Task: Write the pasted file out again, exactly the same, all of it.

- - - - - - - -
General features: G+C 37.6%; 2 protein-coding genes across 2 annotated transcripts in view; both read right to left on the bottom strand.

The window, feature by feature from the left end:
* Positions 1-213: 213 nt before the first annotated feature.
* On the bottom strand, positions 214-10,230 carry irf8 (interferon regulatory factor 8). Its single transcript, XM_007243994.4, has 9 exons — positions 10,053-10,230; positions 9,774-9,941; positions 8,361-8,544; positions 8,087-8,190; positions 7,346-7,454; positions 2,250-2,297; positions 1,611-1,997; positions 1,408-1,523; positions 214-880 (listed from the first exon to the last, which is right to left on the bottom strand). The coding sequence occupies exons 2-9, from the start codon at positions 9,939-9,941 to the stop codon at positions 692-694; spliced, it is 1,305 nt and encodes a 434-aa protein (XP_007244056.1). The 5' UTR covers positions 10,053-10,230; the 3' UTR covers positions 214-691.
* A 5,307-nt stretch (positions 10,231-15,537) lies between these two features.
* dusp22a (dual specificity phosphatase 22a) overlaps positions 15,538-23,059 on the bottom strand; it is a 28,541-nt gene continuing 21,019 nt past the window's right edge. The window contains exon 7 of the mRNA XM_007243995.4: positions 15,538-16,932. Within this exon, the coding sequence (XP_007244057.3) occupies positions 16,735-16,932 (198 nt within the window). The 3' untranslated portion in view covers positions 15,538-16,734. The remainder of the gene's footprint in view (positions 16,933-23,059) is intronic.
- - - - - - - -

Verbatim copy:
General features: G+C 37.6%; 2 protein-coding genes across 2 annotated transcripts in view; both read right to left on the bottom strand.

The window, feature by feature from the left end:
* Positions 1-213: 213 nt before the first annotated feature.
* On the bottom strand, positions 214-10,230 carry irf8 (interferon regulatory factor 8). Its single transcript, XM_007243994.4, has 9 exons — positions 10,053-10,230; positions 9,774-9,941; positions 8,361-8,544; positions 8,087-8,190; positions 7,346-7,454; positions 2,250-2,297; positions 1,611-1,997; positions 1,408-1,523; positions 214-880 (listed from the first exon to the last, which is right to left on the bottom strand). The coding sequence occupies exons 2-9, from the start codon at positions 9,939-9,941 to the stop codon at positions 692-694; spliced, it is 1,305 nt and encodes a 434-aa protein (XP_007244056.1). The 5' UTR covers positions 10,053-10,230; the 3' UTR covers positions 214-691.
* A 5,307-nt stretch (positions 10,231-15,537) lies between these two features.
* dusp22a (dual specificity phosphatase 22a) overlaps positions 15,538-23,059 on the bottom strand; it is a 28,541-nt gene continuing 21,019 nt past the window's right edge. The window contains exon 7 of the mRNA XM_007243995.4: positions 15,538-16,932. Within this exon, the coding sequence (XP_007244057.3) occupies positions 16,735-16,932 (198 nt within the window). The 3' untranslated portion in view covers positions 15,538-16,734. The remainder of the gene's footprint in view (positions 16,933-23,059) is intronic.